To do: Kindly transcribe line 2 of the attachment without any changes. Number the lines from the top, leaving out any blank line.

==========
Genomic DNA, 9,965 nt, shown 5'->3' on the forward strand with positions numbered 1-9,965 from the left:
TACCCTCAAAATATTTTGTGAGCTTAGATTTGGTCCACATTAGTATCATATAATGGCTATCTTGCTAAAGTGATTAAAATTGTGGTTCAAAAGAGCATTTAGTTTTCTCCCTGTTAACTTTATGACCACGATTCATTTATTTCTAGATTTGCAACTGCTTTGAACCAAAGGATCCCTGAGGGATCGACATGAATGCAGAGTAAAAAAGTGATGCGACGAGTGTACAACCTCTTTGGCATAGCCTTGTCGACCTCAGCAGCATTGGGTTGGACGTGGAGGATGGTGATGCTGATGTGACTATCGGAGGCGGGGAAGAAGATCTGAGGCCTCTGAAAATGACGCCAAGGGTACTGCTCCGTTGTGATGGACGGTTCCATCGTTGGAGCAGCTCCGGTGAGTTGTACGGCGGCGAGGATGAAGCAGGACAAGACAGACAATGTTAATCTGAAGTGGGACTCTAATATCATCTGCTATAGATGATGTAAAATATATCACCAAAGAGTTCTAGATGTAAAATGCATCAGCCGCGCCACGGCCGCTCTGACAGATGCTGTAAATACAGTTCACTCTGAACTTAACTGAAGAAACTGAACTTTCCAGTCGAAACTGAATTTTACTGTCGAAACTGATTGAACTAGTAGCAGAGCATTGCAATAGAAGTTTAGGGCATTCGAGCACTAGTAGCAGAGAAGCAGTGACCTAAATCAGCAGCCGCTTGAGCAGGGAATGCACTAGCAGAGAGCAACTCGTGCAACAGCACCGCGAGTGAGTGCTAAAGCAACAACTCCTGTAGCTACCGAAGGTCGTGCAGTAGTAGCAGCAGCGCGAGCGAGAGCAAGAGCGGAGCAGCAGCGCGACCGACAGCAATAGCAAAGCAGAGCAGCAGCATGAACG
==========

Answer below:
TACCCTCAAAATATTTTGTGAGCTTAGATTTGGTCCACATTAGTATCATATAATGGCTATCTTGCTAAAGTGATTAAAATTGTGGTTCAAAAGAGCATTTAGTTTTCTCCCTGTTAACTTTATGACCACGATTCATTTATTTCTAGATTTGCAACTGCTTTGAACCAAAGGATCCCTGAGGGATCGACATGAATGCAGAGTAAAAAAGTGATGCGACGAGTGTACAACCTCTTTGGCATAGCCTTGTCGACCTCAGCAGCATTGGGTTGGACGTGGAGGATGGTGATGCTGATGTGACTATCGGAGGCGGGGAAGAAGATCTGAGGCCTCTGAAAATGACGCCAAGGGTACTGCTCCGTTGTGATGGACGGTTCCATCGTTGGAGCAGCTCCGGTGAGTTGTACGGCGGCGAGGATGAAGCAGGACAAGACAGACAATGTTAATCTGAAGTGGGACTCTAATATCATCTGCTATAGATGATGTAAAATATATCACCAAAGAGTTCTAGATGTAAAATGCATCAGCCGCGCCACGGCCGCTCTGACAGATGCTGTAAATACAGTTCACTCTGAACTTAACTGAAGAAACTGAACTTTCCAGTCGAAACTGAATTTTACTGTCGAAACTGATTGAACTAGTAGCAGAGCATTGCAATAGAAGTTTAGGGCATTCGAGCACTAGTAGCAGAGAAGCAGTGACCTAAATCAGCAGCCGCTTGAGCAGGGAATGCACTAGCAGAGAGCAACTCGTGCAACAGCACCGCGAGTGAGTGCTAAAGCAACAACTCCTGTAGCTACCGAAGGTCGTGCAGTAGTAGCAGCAGCGCGAGCGAGAGCAAGAGCGGAGCAGCAGCGCGACCGACAGCAATAGCAAAGCAGAGCAGCAGCATGAACG